“I am pleasedthat the 2014-15 New York State budget includes so much positive news for yeshiva families and schools,” Assemblyman Cymbrowitz said. “Much of the good news resulted from collaboration, persistence and focusing on the goal we all share – helping our children and families.”

Is Fear Fair?

While it is certainly appropriate that children regard parents with awe and respect, is imposing fear a healthy way to get children to behave?

Associate Clinical Supervisor at The SAFE Foundation, Robin Shaoul, LCSW, states, “Children require clear rules and consequences to help them make decisions. By experiencing consequences in a consistent way, they understand that if they choose to make an unhealthy decision and disregard their parents, they are also choosing to experience the results of their decisions. Fear of appropriate negative ramifications can go a long way in helping children make healthy choices.”

At the same time, however, certain forms of fear can be harmful for a child. Wendy Lauber, LCSW-R, Family Therapist at The SAFE Foundation, says, “It’s natural for a child to worry that he not disappoint his parents, but it’s important for him to know that he is loved and that it is his actions that are being encouraged or discouraged. If a child feels that he’s loved unconditionally, he’ll likely be open to learning better behavior. In general, we should guard against having children feel ashamed, guilty, or anxious. The emphasis should be on understanding and improving.”

Project SAFE teacher Yossi Sirote says, “If you raise a child with fear, he may feel squashed and helpless. If that happens, he may search for empowerment in unhealthy ways, one of which is bullying.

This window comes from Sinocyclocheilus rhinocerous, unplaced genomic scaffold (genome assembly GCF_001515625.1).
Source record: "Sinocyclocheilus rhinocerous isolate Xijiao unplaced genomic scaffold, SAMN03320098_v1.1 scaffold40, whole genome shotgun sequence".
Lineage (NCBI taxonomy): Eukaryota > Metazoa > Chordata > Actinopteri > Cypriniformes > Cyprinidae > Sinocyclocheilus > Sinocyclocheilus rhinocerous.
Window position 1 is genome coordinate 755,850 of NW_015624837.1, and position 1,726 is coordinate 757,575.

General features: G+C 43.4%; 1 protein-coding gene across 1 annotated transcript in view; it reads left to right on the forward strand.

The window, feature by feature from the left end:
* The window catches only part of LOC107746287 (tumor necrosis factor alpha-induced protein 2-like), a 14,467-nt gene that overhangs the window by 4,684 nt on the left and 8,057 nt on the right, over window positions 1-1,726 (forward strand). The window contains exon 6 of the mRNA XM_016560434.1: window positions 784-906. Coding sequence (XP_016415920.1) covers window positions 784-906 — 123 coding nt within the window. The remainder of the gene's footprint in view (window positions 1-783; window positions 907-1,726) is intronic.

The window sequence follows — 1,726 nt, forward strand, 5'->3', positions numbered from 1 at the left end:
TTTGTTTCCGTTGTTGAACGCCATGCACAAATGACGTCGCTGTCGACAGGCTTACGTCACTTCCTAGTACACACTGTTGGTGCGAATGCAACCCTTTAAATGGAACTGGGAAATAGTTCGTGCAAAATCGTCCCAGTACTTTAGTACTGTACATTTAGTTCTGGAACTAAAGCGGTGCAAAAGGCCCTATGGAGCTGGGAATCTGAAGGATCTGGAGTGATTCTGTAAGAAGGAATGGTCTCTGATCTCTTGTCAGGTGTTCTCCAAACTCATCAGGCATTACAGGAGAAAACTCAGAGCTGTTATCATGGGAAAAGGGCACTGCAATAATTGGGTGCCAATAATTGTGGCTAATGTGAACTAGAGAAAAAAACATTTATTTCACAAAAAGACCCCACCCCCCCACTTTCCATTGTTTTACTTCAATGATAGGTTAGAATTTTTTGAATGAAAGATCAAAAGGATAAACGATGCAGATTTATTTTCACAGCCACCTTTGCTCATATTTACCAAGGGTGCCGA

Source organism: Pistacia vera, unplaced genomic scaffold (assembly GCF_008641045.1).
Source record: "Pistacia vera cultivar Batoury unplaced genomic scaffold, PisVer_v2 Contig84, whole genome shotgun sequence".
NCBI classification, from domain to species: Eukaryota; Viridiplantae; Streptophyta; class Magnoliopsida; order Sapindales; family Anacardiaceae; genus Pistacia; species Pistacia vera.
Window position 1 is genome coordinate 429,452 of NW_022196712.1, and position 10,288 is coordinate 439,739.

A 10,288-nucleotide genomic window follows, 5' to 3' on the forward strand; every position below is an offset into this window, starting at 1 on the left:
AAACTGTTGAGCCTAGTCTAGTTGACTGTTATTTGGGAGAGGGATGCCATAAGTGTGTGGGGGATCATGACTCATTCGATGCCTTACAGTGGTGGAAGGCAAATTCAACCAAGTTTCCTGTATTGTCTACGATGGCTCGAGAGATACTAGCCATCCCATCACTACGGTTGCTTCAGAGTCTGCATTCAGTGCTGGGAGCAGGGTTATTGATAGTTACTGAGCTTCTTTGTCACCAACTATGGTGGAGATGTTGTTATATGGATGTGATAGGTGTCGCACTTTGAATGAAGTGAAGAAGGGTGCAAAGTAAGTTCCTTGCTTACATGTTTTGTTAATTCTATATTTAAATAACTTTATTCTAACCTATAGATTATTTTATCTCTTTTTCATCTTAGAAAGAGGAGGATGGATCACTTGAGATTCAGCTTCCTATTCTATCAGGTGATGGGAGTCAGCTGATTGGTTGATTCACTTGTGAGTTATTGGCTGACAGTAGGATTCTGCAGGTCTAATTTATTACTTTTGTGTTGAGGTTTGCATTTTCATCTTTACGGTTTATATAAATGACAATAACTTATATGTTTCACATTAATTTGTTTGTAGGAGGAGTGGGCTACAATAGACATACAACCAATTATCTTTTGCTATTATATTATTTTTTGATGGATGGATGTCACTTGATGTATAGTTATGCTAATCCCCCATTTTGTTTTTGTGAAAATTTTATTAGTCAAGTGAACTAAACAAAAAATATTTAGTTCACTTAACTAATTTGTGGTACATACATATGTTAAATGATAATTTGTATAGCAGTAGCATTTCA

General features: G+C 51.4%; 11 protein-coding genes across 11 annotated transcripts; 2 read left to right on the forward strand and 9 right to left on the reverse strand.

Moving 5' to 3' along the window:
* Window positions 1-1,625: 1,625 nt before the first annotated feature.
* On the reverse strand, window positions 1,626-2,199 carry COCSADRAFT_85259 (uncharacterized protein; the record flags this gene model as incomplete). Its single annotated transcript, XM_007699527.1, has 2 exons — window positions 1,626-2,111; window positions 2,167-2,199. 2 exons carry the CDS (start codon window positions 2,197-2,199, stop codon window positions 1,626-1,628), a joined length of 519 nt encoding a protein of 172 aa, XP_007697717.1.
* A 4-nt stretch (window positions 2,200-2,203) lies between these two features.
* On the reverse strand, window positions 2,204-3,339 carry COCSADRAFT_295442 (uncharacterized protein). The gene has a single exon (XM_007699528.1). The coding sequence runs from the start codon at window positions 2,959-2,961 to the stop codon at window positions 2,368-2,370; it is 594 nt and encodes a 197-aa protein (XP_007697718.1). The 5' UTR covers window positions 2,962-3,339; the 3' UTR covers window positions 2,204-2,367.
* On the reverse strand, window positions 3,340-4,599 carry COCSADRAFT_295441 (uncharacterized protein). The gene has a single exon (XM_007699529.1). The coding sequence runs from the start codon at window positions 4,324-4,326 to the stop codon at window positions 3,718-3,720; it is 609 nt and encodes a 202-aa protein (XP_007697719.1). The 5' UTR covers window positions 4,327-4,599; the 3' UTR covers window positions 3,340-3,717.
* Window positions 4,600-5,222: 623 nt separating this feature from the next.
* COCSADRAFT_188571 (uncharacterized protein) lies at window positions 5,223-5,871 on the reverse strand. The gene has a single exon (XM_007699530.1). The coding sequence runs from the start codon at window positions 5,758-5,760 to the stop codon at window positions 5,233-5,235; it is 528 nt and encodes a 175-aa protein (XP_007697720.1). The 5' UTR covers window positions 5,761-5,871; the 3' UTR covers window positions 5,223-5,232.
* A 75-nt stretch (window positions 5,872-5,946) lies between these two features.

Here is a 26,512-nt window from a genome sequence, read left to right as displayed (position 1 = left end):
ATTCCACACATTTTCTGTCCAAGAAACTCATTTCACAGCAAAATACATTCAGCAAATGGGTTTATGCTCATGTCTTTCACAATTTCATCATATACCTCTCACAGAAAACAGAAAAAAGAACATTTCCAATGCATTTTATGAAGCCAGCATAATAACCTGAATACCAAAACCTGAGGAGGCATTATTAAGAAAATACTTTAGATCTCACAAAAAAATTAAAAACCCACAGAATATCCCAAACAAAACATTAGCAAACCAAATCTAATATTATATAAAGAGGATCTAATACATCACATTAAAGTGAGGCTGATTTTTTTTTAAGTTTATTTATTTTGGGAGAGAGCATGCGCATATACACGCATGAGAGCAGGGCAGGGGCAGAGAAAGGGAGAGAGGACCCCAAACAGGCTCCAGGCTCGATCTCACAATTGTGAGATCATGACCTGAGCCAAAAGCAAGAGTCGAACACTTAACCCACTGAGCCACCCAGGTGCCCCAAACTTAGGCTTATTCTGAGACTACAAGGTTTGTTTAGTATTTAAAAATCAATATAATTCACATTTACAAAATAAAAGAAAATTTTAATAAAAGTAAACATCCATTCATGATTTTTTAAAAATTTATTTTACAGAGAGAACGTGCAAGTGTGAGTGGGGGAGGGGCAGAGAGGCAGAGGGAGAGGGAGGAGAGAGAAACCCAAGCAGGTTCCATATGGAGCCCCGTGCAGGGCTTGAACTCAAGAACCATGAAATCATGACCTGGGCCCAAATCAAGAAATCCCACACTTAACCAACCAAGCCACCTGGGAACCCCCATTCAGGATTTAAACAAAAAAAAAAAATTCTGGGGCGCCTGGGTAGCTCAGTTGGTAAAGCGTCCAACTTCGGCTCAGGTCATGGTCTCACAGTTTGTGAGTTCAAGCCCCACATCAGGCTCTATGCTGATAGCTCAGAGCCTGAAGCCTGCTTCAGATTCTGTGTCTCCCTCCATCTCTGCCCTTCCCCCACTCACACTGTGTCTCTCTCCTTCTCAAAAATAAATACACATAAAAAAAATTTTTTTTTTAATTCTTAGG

“While it’s important to set guidelines and consequences for bad behavior, we should also educate them about the natural consequences of their actions. It is not the ideal for someone to make decisions solely to avoid punishment, for this may lead to making choices that are not necessarily the most appropriate or safest in each circumstance. We don’t want them to just do or not do something just because ‘I said so.’ We want children to understand why certain behaviors are undesirable.

“People feel truly good and confident when they are in control and are making good choices. That’s why we want toeducate our children to have the right information and to exercise good, healthy decision making. This is a much better parenting avenue than scaring our kids into line.”

If you or someone you know needs help, please call The SAFE Foundation’s confidential hotline, 24/7, at 866-569-SAFE (7233).